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enter image description hereI am making my own army fighting simulator. Designer have made an 3D model with Blender and textured it, made animations. I have made sprites from that model and did programming. But the result is not as good as I expected. You can look at armyfight.com/simulator.html (refresh until it loads all images properly if it didn't at first time) and when you maximally maximize, you can see there are units moving. But I want to be them clearly visible, with details, high resolution like in flash-games and also that when they are really small units, would be understandable.

Is it possible on canvas?

Or it is my mistake and I must do somehow more HD sprites? I'm stuck now, and I don't know to improve the graphics..

enter image description here

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    \$\begingroup\$ Could you upload some screenshots or something, we have no way to help you now as we don't see anything. (Please don't link to an external resource, and please edit the post.) \$\endgroup\$ – Vaillancourt Apr 12 '16 at 19:55
  • \$\begingroup\$ Added a screenshot. Seeing on it, it is hard to see an unit there, some blurred or so, bad graphics. Is it possible somehow to make much cleaner grapics? \$\endgroup\$ – mansim Apr 12 '16 at 20:44
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    \$\begingroup\$ Depends on your base graphics... maybe you could upload the base texture as well? \$\endgroup\$ – Vaillancourt Apr 12 '16 at 20:46
  • \$\begingroup\$ I added the sprite from closer. But on HTML5 canvas it minimizes a lot and grapics so much reduces. \$\endgroup\$ – mansim Apr 13 '16 at 4:53
  • \$\begingroup\$ Tried making it bigger? Hiw big is the original texture. \$\endgroup\$ – Bálint Apr 13 '16 at 5:51
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Just draw them larger. Also don't hesitate to have the sprites overlap vertically. The sprites are rendered from a 45° angle, so it is just natural that the soldiers in the front-row overlap the lower bodies of the soldiers in the row behind them. All you need to keep in mind in that case is that you need to draw them in the correct order from back to front.

The scale of the drawn image is controlled by the last two arguments to the function context2d.drawImage. Make them equal to the 4th and 5th argument to keep source-resolution and target-resolution the same. In your case you are controlling these with the variable 'unit_width'.

Another thing which can affect the scale of images (in fact the scale of the whole canvas) is the global transform setting of the canvas context , which can be changed with context2d.transform, context2d.SetTransform or context2d.scale. There is a huge blob of minified Javascript code in the beginning of your sourcecode which includes the string "transform" a few times, so it might also affect the scaling of the canvas somehow.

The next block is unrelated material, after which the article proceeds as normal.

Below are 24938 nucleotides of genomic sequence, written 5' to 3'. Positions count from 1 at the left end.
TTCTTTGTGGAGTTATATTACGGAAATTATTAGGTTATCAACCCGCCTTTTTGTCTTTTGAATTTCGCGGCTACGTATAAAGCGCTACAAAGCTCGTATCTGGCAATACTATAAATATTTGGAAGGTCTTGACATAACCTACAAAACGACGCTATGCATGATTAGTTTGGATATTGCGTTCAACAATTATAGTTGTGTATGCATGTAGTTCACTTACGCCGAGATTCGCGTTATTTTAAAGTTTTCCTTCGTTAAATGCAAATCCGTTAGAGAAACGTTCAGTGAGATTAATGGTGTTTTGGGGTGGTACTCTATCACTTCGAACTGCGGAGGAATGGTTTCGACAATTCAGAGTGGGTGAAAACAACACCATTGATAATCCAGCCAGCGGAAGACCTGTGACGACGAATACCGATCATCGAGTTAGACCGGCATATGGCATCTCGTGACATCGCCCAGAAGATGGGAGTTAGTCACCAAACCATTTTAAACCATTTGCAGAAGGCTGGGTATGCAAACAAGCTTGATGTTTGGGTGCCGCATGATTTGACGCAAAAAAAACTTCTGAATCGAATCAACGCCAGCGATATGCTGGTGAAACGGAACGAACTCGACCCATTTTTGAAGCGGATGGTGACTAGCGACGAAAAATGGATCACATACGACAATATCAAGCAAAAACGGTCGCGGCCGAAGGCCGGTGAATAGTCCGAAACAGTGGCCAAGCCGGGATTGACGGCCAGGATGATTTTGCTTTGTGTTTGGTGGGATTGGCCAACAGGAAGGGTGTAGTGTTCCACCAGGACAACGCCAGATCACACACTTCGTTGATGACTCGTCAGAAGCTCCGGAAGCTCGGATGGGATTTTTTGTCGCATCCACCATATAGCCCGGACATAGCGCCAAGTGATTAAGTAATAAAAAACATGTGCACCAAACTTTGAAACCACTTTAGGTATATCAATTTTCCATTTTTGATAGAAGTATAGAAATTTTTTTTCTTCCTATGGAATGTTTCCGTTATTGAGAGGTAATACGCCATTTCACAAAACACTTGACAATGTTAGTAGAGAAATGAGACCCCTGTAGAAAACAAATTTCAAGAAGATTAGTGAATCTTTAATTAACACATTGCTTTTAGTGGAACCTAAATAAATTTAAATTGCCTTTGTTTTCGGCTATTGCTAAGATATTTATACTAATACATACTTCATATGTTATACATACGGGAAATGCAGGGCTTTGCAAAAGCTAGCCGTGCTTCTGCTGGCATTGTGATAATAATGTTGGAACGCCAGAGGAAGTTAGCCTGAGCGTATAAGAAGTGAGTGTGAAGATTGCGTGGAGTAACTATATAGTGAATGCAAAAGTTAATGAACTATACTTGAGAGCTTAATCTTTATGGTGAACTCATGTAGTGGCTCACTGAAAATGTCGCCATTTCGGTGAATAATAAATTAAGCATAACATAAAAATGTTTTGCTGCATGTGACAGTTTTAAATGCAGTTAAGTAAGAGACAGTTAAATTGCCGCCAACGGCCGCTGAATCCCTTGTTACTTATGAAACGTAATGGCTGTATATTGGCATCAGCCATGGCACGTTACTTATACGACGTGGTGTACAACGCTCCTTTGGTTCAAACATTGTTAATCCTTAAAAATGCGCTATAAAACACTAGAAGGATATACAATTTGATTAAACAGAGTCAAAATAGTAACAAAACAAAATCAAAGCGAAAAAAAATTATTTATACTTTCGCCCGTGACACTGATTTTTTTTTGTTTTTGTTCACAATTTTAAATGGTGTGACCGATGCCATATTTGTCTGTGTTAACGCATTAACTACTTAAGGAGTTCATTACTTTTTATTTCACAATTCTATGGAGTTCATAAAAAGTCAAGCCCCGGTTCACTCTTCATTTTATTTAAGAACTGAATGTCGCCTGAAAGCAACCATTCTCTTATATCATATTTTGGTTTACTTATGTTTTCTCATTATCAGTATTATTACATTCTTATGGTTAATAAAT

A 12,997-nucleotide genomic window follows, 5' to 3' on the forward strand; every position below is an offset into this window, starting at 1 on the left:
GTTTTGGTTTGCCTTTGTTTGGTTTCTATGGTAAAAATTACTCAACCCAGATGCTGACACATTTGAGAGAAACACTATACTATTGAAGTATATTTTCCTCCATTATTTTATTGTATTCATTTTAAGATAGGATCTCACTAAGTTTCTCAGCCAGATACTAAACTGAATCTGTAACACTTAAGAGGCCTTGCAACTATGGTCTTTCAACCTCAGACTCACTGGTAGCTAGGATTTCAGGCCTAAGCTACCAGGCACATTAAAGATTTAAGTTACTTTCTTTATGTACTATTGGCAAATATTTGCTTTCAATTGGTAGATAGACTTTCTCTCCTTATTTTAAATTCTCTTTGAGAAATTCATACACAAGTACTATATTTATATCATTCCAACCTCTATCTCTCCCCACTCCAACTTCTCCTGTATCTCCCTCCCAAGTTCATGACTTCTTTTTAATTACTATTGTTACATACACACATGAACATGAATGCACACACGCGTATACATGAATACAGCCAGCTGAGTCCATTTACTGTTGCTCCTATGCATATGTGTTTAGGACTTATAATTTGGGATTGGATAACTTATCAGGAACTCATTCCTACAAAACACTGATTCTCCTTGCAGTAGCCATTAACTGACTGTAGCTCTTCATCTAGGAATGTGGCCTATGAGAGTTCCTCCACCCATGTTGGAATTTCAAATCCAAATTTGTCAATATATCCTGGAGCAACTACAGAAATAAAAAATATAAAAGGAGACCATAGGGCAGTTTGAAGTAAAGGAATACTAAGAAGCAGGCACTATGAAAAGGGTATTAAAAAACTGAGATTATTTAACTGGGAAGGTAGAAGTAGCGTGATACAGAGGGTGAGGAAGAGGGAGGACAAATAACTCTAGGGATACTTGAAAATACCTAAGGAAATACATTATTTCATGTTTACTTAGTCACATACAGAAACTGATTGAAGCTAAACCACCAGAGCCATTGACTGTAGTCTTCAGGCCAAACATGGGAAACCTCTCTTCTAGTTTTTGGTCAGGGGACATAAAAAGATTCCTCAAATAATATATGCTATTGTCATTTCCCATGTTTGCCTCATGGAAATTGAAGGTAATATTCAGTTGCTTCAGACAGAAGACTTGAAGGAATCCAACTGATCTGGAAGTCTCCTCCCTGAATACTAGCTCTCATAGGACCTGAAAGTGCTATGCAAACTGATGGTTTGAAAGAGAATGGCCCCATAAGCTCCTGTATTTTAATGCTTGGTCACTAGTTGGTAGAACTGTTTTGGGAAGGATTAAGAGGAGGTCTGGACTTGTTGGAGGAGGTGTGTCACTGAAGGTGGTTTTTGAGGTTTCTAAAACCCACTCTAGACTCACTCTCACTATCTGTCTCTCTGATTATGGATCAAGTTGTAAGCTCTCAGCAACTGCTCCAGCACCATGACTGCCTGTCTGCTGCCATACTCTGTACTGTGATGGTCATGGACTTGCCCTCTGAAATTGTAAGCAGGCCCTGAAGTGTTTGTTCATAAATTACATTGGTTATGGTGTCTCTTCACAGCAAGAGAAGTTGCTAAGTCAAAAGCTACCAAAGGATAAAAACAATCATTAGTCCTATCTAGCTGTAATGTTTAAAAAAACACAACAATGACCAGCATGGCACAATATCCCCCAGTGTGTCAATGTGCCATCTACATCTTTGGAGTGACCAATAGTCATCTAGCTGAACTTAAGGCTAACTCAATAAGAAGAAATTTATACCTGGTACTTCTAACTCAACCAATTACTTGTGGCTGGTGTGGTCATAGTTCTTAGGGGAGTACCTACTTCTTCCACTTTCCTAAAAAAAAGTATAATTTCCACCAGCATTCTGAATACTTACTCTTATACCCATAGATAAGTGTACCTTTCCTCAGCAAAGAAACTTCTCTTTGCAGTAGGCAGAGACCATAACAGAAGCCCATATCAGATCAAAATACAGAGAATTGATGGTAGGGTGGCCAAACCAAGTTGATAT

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  • \$\begingroup\$ Yes, larger and overlapping vertically looks really much better. Going to improve it with source-resolution. Maybe have any idea how/where should i make my big images (from blender generated) to clearly seen really small images? I mean how to make the picture 100 times smaller and keep really good resolution, i need some tutorial or program. because i am new to gimp2, did sprites with it, but at small images resolution is really bad. \$\endgroup\$ – mansim Apr 14 '16 at 9:38
  • \$\begingroup\$ @mansim When you want to downscale a graphic but retain the detail, then just scaling it automatically often won't do. Many games exaggerate the proportions when using very small sprites. \$\endgroup\$ – Philipp Apr 14 '16 at 10:48
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In addition to Philipp's answer:

Typically, you'll try to minimize the scaling done to your images, as the renderer may not be doing a good job in pixel interpolation/stretching.

So what you can do is have multiple size images for your character, that you do yourself offline: you'll see the result right away and you'll be able to either improve the image in Photoshop or ask your artist to do it.

Then, depending on the zoom level, you change the texture that is used to match as much as possible the size of the sprite on the screen.

This is called mipmaping.

When designing a game, you can't think of a single item at a time, you have to plan ahead and make sure everything fits together. Making fine details to you character may be looking good when up close, but when scaled really tiny, you lose the details, for instance, the sword gets barely visible. If the intention is to display a model both up-close and very tiny, instead of starting your graphics design from the up-close detailed view, then scaling it down, you could go the other way around: start from the tiny view, and make sure all of the main features of your soldiers are distinguishable. For instance, if the sword looks really like noting, how about an axe instead? Then as you detail the bigger images/LoD, you can add more details to it.

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